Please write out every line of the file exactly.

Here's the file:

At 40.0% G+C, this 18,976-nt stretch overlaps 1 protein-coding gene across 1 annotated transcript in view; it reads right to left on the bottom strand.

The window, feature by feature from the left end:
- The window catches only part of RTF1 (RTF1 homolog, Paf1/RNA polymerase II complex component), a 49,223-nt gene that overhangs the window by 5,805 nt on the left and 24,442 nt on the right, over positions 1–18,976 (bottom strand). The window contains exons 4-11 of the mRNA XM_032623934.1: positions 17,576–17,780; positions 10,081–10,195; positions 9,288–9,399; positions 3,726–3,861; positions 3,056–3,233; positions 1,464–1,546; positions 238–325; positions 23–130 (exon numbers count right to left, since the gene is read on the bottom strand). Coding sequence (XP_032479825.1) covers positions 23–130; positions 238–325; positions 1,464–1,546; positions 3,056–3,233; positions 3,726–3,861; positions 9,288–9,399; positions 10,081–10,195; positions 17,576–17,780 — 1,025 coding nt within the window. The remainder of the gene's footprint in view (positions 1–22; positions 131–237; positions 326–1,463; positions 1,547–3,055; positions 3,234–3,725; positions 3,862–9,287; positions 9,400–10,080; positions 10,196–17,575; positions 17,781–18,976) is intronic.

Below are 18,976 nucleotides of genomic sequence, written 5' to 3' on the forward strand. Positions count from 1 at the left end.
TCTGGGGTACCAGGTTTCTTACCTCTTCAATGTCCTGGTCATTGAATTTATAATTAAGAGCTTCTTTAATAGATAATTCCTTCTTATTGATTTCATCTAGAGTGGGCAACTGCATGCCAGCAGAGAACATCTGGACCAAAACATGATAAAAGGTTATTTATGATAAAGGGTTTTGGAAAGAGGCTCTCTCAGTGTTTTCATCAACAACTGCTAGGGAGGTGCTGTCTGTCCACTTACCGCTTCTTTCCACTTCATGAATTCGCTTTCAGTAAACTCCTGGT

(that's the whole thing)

At 40.0% G+C, this 18,976-nt stretch overlaps 1 protein-coding gene across 1 annotated transcript in view; it reads right to left on the bottom strand.

The window, feature by feature from the left end:
- The window catches only part of RTF1 (RTF1 homolog, Paf1/RNA polymerase II complex component), a 49,223-nt gene that overhangs the window by 5,805 nt on the left and 24,442 nt on the right, over positions 1–18,976 (bottom strand). The window contains exons 4-11 of the mRNA XM_032623934.1: positions 17,576–17,780; positions 10,081–10,195; positions 9,288–9,399; positions 3,726–3,861; positions 3,056–3,233; positions 1,464–1,546; positions 238–325; positions 23–130 (exon numbers count right to left, since the gene is read on the bottom strand). Coding sequence (XP_032479825.1) covers positions 23–130; positions 238–325; positions 1,464–1,546; positions 3,056–3,233; positions 3,726–3,861; positions 9,288–9,399; positions 10,081–10,195; positions 17,576–17,780 — 1,025 coding nt within the window. The remainder of the gene's footprint in view (positions 1–22; positions 131–237; positions 326–1,463; positions 1,547–3,055; positions 3,234–3,725; positions 3,862–9,287; positions 9,400–10,080; positions 10,196–17,575; positions 17,781–18,976) is intronic.

Below are 18,976 nucleotides of genomic sequence, written 5' to 3' on the forward strand. Positions count from 1 at the left end.
TCTGGGGTACCAGGTTTCTTACCTCTTCAATGTCCTGGTCATTGAATTTATAATTAAGAGCTTCTTTAATAGATAATTCCTTCTTATTGATTTCATCTAGAGTGGGCAACTGCATGCCAGCAGAGAACATCTGGACCAAAACATGATAAAAGGTTATTTATGATAAAGGGTTTTGGAAAGAGGCTCTCTCAGTGTTTTCATCAACAACTGCTAGGGAGGTGCTGTCTGTCCACTTACCGCTTCTTTCCACTTCATGAATTCGCTTTCAGTAAACTCCTGGT